Friday, October 22, 2010

Banded Birds

During the past year I observed several banded birds in the wild.  This banded Snowy Plover was among a dozen on the beach at Sanibel Island, Florida, last January.  All sported a different combination of color bands. I also came upon this banded first-year Great Black-backed Gull.
I took photos of the front and the back of the band, hoping to decipher the number. I then conitnued to walk down the beach.  On the way back, I came upon the gull again and took more photos.
I was disappointed that the front and back of the band photos do not reveal enough of the band to know the complete number.
Today I enlarged the photo of the photo I took upon our return hike (the first photograph on this post).  To my amazement, this is a completely different band from the first!  The band is far more worn, with almost eligible writing on the top and the bottom.  It is the same dead fish, but a different first-year Great Black-backed Gull feasted on it! Most gulls are banded as chicks; the closest breeding areas to Florida for Great Black-backs is the New Jersey coast.
Last May I blogged "Less than 1% of banded songbirds are recovered. Since the 1960s, in both Europe and North America, band reporting rates have declined.  Robert A. Robinson, Mark J. Grantham and Jacquie A. Clark wrote a paper entitled "Declining rates of ring recovery in British birds" (2009 British Trust for Ornithology, Ringing and Migration 24:266–272). They suggest people spend less time outdoors and therefore find fewer dead birds and, when they do find bands, they do not know where to send the information.  I think Americans these days may be less likely, for whatever reasons, to cooperative with the Federal government."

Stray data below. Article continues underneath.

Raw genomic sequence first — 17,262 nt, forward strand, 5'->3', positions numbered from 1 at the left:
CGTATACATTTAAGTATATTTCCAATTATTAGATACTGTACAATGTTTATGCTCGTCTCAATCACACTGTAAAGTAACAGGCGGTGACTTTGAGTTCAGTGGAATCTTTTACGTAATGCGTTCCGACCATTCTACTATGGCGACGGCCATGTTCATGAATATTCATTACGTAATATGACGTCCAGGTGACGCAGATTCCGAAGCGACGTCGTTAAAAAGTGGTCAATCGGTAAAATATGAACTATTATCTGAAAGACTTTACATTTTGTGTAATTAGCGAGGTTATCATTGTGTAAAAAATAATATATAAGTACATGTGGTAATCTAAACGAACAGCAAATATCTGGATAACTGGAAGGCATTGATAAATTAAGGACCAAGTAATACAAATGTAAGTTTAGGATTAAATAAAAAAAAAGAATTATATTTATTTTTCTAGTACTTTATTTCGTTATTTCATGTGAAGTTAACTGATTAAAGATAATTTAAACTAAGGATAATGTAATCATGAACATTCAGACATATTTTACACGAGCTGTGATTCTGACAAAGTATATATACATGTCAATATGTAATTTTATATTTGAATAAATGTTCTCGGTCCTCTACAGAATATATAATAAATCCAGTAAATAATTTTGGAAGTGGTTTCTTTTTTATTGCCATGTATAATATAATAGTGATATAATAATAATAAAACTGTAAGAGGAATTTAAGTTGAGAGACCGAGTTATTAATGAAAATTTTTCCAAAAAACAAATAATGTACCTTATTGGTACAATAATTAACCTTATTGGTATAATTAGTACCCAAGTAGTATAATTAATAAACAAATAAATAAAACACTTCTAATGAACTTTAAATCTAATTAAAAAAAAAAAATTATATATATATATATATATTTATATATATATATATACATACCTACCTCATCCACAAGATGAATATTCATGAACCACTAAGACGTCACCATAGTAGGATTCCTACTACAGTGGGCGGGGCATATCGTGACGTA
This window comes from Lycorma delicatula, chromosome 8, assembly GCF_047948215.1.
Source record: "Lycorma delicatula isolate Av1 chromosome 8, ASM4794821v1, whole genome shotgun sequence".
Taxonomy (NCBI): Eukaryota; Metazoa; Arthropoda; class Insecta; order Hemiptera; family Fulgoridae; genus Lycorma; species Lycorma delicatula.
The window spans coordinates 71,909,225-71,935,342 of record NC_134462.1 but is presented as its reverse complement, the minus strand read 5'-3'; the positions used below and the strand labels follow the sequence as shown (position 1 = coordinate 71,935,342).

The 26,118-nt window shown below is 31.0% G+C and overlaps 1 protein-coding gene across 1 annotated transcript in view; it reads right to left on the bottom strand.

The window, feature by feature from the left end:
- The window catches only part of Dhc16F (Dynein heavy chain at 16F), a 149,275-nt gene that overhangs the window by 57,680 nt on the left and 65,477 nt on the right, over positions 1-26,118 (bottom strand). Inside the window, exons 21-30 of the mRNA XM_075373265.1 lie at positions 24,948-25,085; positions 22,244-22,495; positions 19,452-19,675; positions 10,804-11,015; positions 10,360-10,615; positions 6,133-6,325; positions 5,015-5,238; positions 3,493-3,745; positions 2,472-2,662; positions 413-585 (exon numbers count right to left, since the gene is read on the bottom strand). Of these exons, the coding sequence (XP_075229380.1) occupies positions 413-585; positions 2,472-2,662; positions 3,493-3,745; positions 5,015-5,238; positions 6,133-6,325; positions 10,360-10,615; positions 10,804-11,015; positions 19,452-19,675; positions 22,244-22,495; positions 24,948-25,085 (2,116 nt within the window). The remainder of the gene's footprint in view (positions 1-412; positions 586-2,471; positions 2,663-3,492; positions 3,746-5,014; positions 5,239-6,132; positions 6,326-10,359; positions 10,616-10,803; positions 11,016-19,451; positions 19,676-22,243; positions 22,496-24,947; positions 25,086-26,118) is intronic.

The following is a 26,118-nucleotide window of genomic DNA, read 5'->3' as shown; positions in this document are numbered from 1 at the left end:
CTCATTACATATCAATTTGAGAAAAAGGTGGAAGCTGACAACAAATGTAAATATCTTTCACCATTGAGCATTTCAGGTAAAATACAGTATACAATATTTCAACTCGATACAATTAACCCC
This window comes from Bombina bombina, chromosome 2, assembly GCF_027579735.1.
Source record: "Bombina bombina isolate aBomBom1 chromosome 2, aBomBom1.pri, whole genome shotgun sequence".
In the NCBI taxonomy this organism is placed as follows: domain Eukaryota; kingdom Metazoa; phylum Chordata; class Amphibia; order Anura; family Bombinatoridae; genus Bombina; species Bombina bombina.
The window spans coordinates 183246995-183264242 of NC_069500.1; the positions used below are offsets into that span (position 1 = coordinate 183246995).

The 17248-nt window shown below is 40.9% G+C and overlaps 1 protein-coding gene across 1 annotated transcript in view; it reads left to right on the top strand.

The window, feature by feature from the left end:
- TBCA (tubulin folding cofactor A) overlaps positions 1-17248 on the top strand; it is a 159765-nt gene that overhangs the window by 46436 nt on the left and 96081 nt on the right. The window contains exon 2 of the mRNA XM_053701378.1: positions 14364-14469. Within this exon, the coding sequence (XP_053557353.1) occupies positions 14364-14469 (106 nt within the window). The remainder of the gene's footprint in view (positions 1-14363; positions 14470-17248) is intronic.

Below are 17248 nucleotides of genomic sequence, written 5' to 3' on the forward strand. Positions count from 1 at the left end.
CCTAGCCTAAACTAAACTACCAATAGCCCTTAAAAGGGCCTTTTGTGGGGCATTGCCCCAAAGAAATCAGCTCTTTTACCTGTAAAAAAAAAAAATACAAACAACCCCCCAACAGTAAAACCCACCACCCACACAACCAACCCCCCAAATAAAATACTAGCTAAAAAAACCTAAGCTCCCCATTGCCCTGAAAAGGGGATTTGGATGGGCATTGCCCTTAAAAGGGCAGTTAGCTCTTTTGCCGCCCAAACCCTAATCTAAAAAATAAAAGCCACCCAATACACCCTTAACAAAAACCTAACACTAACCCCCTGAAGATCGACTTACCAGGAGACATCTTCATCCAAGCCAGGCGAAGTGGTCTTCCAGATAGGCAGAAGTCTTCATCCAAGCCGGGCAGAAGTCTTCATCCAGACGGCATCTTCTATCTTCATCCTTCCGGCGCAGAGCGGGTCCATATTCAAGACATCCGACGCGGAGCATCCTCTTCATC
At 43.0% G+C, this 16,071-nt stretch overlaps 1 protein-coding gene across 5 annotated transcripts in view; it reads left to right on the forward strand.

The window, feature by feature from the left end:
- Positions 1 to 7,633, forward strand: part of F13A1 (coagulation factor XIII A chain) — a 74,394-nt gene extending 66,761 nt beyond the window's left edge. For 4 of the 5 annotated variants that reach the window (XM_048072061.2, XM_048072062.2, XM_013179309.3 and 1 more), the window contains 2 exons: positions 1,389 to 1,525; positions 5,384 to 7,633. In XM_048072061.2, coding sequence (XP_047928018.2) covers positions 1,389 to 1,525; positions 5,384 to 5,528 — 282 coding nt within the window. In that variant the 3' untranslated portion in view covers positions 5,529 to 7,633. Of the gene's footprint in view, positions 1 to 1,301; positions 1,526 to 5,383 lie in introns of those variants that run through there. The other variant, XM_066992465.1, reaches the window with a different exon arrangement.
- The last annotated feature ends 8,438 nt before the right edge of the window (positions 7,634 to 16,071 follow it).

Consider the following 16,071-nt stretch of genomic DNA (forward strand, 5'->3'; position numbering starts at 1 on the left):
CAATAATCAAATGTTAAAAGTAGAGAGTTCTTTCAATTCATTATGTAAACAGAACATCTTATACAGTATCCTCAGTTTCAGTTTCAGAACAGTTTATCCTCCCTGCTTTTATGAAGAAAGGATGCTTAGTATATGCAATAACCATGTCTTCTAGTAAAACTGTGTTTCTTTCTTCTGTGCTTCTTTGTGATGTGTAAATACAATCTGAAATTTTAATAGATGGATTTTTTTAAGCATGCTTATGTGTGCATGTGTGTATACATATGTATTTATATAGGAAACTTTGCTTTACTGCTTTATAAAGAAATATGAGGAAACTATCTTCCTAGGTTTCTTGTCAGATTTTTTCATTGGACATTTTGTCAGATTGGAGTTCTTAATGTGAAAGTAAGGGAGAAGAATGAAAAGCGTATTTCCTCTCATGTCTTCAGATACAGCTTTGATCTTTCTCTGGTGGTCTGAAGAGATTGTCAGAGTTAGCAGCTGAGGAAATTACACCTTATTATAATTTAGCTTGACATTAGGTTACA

A colleague added, " I think another factor that might be involved is that the BBL [Bird Banding Lab] is not issuing permits to recreational banders anymore, and is requiring additional work/justification for renewals of current permits. Thus, I suspect that fewer total birds are being banded than previously, and that this likely contributes to fewer reported returns too."

Finally, another potential problem, for whatever reasons, is the length of time the BBL can take when responding to recovery reports.  Almost a year has passed without a reply from them on the color-banded plovers and over a year without a report on the banded oystercatcher I blogged about in October 2009.  Perhaps the Banding Office will be better able to promptly respond once they update their database, a project they are currently pursuing.

The BBL allows people to report bands electronically at http://www.pwrc.usgs.gov/bbl/homepage/call800. and also by toll free phone: 1-800-327-BAND (2263).

1 comment:

  1. Interesting - I'm also mindful of banded birds passing through. I was able to read a CAGO band a few weeks ago. I was promptly informed that the bird had been banded as a gosling in July in the Hudson Bay lowlands, 750 km north of here. More here:

    http://northshorenature.blogspot.com/2010/10/goose-notes.html

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